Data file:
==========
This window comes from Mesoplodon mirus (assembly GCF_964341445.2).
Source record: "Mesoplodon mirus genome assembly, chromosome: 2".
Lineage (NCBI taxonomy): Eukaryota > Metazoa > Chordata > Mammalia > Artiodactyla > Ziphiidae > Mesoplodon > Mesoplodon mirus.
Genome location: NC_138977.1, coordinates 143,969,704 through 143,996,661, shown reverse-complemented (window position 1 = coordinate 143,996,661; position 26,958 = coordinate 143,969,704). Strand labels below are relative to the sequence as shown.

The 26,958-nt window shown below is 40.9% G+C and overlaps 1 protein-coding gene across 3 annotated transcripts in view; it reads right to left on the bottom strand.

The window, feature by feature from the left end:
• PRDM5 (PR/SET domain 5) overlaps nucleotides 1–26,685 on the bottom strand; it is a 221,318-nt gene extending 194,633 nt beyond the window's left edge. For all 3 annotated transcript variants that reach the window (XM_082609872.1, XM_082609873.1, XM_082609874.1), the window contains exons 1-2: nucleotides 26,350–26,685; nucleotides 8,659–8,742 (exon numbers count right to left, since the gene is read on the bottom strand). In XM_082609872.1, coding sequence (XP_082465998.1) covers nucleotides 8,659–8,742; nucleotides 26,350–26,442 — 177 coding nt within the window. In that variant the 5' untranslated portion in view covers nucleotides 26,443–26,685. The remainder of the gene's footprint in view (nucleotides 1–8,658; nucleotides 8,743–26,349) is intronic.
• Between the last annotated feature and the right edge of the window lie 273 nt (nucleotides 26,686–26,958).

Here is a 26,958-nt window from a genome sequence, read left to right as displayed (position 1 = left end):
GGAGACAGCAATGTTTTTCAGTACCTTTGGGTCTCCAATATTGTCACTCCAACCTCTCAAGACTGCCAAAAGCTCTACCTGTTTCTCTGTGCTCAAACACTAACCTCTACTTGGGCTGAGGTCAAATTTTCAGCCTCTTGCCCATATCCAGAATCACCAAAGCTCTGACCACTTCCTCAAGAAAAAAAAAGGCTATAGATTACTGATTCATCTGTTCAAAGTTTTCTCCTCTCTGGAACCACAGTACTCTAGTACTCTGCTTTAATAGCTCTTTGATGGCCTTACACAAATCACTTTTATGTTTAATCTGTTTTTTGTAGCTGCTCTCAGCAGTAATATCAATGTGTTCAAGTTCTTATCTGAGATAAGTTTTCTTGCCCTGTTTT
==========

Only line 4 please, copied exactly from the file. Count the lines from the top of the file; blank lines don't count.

Genome location: NC_138977.1, coordinates 143,969,704 through 143,996,661, shown reverse-complemented (window position 1 = coordinate 143,996,661; position 26,958 = coordinate 143,969,704). Strand labels below are relative to the sequence as shown.